OHS Canada Magazine

Beyond Band-Aid

July 13, 2018
By Carmelle Wolfson

In every workplace, there is the potential for accidents to happen. As such, organizations must be prepared to re¬spond to incidents regardless of whether an injury or ill¬ness occurs in an office or a warehouse. “If somebody gets injured, it is the employer’s responsi¬bility to make sure that the person is provided with first-aid treatment,” says Claudio Dente, president of Dentec Safety Specialists Inc. in Newmarket, Ontario.

Philip Turmel, senior occupational health and safety special¬ist and team leader with SCN Industrial, a wholesaler of industrial first-aid products in Montreal, says employers today are investing more in the safety of their workers, thanks to more stringent regulations and enforcement. “People come first,” Turmel says. “It is one budget you can’t really cut into. You can repair a ladder, but you can’t repair a person sometimes.”

Legislation requires workplaces across Canada to have first-aid kits on hand. “Every provincial regula¬tion stipulates what an employer must do with regards to first aid. So it is clearly laid out as to the obliga-tions,” Dente says. “It even tells you what has to be in the kit and the number of pieces of that particular item in the kit.”

It is important to ensure that the kit is made specifical¬ly for the workplace, advises Tony Kourebeles, president of First Aid Central in Laval, Quebec. “It is not a case of one kit fits all,” Kourebeles says. “They have to en¬sure that the first-aid kit is intended for a business and not for home use.” If the medical products within the kit are manufactured overseas and not approved by Health Canada, it might not meet the obliga¬tions they have as an employer, he cautions.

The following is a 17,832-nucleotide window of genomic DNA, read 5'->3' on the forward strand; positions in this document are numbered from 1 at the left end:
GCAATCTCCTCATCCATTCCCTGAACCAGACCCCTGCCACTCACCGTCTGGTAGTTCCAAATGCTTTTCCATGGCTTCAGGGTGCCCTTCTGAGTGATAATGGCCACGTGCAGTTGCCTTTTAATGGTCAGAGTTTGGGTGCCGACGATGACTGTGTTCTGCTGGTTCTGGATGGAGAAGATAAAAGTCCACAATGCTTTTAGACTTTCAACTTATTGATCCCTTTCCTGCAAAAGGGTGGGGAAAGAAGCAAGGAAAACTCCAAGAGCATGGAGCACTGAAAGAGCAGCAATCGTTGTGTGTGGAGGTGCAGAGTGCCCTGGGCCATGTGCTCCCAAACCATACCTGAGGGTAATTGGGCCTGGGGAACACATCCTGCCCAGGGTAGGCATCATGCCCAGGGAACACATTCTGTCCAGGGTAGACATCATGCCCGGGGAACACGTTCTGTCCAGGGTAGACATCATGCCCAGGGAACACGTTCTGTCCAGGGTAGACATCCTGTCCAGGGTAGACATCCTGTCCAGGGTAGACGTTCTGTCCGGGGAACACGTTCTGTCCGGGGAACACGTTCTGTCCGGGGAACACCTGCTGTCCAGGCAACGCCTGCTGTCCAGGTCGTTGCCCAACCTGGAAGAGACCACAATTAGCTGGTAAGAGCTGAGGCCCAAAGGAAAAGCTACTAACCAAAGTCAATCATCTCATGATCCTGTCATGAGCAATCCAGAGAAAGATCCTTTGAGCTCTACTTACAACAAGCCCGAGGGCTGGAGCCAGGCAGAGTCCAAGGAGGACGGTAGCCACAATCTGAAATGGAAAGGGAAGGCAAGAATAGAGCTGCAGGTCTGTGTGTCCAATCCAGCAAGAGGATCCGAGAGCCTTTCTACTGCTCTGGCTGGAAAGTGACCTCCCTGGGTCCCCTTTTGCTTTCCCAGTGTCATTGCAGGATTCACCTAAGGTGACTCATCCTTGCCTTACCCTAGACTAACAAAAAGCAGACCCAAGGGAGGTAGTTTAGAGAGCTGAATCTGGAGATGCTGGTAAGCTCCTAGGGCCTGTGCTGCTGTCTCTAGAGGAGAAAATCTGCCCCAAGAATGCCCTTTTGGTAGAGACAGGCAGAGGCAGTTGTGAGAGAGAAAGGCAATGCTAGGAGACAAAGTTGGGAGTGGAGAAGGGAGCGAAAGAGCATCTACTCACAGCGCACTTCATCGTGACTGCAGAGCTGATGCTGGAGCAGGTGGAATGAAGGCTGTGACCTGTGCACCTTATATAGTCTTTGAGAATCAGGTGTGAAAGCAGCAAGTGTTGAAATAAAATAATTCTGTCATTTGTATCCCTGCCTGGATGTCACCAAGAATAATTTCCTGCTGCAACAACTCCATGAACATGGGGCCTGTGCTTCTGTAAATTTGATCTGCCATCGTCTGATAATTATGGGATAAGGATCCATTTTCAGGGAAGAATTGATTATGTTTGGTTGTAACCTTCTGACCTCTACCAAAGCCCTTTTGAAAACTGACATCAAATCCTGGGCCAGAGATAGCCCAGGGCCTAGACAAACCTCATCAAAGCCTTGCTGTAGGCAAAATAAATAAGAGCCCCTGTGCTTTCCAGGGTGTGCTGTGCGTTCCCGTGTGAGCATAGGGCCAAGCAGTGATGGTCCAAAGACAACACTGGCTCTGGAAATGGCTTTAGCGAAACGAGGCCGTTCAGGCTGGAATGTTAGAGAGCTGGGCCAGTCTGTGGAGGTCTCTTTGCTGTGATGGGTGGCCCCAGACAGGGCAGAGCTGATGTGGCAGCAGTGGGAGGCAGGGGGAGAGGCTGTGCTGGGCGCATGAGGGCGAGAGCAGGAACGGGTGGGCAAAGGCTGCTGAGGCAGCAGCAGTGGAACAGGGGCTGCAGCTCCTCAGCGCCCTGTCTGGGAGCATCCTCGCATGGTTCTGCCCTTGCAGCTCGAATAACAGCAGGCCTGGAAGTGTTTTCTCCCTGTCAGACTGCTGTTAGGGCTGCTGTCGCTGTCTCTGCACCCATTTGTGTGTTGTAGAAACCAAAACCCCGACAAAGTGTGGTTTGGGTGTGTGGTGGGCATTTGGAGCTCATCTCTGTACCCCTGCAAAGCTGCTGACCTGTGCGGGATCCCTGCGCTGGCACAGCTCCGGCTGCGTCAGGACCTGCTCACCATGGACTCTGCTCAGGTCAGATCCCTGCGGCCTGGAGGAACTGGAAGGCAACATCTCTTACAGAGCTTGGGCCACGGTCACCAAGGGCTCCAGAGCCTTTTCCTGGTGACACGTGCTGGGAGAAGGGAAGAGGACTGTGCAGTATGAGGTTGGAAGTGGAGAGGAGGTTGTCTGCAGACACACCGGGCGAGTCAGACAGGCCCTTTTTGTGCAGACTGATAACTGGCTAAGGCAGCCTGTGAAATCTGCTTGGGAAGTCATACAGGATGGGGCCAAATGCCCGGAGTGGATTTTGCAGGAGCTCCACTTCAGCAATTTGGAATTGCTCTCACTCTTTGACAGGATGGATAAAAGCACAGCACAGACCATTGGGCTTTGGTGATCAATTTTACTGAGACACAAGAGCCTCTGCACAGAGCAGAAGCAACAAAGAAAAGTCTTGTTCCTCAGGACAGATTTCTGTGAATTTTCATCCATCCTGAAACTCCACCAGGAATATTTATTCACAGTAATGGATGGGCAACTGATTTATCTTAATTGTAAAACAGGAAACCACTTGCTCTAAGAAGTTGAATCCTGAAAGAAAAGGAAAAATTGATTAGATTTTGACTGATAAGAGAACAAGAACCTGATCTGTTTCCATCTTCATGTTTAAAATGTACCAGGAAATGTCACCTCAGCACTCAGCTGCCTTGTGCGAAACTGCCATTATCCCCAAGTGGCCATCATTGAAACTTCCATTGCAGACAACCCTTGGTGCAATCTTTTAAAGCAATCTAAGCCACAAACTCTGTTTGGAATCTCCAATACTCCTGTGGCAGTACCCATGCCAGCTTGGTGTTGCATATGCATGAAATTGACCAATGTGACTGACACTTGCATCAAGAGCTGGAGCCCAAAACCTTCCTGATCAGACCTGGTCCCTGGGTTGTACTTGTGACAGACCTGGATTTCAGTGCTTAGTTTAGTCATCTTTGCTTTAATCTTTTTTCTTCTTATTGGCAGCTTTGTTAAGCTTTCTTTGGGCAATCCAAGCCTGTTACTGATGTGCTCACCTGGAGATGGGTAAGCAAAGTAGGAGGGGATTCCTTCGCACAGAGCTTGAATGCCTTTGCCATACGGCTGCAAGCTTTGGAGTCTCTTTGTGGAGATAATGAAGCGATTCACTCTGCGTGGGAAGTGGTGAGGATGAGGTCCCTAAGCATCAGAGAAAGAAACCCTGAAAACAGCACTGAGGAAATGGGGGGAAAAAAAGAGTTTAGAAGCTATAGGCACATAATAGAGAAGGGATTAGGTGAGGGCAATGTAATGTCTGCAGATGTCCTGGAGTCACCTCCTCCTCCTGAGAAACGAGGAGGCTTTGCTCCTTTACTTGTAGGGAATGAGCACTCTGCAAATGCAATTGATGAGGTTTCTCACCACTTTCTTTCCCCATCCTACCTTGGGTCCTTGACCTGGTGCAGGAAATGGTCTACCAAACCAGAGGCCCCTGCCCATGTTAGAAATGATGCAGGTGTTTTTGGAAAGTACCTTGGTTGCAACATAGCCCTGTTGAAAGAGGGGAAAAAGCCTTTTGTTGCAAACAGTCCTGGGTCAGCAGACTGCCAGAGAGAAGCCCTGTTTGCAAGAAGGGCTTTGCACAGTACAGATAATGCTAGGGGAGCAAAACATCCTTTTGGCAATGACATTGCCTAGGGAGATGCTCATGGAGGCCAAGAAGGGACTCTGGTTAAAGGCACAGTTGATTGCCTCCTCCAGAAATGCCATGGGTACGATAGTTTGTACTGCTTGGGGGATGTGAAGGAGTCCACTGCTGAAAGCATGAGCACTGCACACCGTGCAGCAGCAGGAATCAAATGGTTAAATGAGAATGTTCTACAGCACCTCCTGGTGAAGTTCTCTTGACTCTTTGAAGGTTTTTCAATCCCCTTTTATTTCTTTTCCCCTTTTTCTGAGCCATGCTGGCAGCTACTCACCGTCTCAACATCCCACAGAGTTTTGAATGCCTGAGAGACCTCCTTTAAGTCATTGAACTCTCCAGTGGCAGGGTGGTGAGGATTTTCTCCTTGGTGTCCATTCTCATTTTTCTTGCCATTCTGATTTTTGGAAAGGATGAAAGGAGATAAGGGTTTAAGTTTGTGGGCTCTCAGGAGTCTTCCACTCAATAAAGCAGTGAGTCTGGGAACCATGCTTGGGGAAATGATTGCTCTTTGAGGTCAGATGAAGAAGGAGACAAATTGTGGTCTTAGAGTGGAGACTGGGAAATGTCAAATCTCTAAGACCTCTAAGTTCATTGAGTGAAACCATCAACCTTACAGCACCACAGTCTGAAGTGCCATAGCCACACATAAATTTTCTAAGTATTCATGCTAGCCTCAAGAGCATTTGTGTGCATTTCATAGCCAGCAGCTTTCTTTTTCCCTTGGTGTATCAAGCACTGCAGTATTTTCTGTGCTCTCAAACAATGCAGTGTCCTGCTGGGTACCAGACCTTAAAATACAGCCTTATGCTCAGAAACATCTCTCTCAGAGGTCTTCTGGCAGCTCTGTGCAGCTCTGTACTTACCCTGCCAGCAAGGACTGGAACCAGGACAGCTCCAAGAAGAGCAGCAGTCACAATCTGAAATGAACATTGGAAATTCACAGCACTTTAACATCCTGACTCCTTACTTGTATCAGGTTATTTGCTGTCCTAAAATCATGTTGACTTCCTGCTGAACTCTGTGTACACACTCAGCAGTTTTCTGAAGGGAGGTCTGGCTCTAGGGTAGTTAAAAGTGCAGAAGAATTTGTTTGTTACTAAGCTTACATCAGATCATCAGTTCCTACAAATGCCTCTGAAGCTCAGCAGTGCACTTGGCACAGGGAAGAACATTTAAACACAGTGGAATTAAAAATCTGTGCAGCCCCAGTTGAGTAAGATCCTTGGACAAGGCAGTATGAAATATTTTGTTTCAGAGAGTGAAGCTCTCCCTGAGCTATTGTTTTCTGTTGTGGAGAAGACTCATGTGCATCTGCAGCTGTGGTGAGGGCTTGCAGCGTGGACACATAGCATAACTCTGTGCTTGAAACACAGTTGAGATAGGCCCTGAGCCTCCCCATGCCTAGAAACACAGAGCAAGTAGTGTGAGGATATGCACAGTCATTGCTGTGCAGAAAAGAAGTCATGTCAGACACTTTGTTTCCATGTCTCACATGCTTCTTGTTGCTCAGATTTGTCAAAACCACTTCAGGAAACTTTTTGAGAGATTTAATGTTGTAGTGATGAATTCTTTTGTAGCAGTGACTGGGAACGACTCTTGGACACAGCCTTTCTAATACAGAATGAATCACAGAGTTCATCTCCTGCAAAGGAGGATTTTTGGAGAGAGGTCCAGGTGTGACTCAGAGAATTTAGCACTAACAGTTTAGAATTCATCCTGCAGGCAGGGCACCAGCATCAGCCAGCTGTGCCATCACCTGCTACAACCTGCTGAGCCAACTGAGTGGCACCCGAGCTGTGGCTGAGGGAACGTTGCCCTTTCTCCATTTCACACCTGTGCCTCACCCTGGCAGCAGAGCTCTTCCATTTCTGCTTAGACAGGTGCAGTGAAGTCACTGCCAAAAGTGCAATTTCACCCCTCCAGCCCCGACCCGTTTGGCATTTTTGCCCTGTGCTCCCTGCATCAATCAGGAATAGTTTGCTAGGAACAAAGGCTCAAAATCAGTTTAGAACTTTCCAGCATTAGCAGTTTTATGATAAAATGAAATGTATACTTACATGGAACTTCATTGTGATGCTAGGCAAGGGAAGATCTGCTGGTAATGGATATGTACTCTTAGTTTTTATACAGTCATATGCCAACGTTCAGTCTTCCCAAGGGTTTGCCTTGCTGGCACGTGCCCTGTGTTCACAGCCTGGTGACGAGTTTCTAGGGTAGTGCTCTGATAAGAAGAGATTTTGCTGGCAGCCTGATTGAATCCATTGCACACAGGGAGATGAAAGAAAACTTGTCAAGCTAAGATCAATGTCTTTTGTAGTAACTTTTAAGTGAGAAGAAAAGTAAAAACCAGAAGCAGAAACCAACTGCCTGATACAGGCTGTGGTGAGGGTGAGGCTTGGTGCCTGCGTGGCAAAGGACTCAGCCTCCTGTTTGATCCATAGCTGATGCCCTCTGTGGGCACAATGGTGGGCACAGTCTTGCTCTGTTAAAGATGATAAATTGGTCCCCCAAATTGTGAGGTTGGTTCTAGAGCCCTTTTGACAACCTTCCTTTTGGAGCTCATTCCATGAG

Dente says it is important to conduct a hazard assessment to determine what additional supplies are needed beyond the basic requirements in a workplace first-aid kit. “General in¬dustry believes that if they provide a first-aid kit that meets the regulatory requirements, they are okay. But the general requirements in many cases do not have specific first-aid treatment for a particular type of hazard.”

Dentec offers an audit service for companies to help identify the hazards or poten¬tial injuries that would require additional first-aid supplies, which are not included in a general first-aid kit containing only basic items stipulated in provincial regulations. Workplaces that may need extra first-aid supplies include those involving hot applications like foundries and food ser¬vices, or jobs that require handling chemicals.